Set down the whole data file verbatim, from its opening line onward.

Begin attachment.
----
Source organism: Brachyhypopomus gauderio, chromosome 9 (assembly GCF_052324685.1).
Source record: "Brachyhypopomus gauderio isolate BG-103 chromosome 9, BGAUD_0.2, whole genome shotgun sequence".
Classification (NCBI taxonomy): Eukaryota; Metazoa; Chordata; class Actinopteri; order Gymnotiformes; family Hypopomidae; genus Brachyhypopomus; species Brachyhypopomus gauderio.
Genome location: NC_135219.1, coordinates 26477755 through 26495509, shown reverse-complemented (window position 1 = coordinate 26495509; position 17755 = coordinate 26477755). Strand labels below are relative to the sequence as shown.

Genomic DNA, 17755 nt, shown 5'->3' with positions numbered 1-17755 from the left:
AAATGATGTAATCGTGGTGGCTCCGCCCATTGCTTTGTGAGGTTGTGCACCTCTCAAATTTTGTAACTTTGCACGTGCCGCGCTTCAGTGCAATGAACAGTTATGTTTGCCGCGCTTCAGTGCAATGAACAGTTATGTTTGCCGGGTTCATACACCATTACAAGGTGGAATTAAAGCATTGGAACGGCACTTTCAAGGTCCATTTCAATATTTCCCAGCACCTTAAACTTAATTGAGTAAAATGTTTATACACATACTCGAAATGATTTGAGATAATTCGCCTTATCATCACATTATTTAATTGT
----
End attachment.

Source organism: Brachyhypopomus gauderio, chromosome 9 (assembly GCF_052324685.1).
Source record: "Brachyhypopomus gauderio isolate BG-103 chromosome 9, BGAUD_0.2, whole genome shotgun sequence".
Classification (NCBI taxonomy): Eukaryota; Metazoa; Chordata; class Actinopteri; order Gymnotiformes; family Hypopomidae; genus Brachyhypopomus; species Brachyhypopomus gauderio.
Genome location: NC_135219.1, coordinates 26477755 through 26495509, shown reverse-complemented (window position 1 = coordinate 26495509; position 17755 = coordinate 26477755). Strand labels below are relative to the sequence as shown.

Genomic DNA, 17755 nt, shown 5'->3' with positions numbered 1-17755 from the left:
AAATGATGTAATCGTGGTGGCTCCGCCCATTGCTTTGTGAGGTTGTGCACCTCTCAAATTTTGTAACTTTGCACGTGCCGCGCTTCAGTGCAATGAACAGTTATGTTTGCCGCGCTTCAGTGCAATGAACAGTTATGTTTGCCGGGTTCATACACCATTACAAGGTGGAATTAAAGCATTGGAACGGCACTTTCAAGGTCCATTTCAATATTTCCCAGCACCTTAAACTTAATTGAGTAAAATGTTTATACACATACTCGAAATGATTTGAGATAATTCGCCTTATCATCACATTATTTAATTGT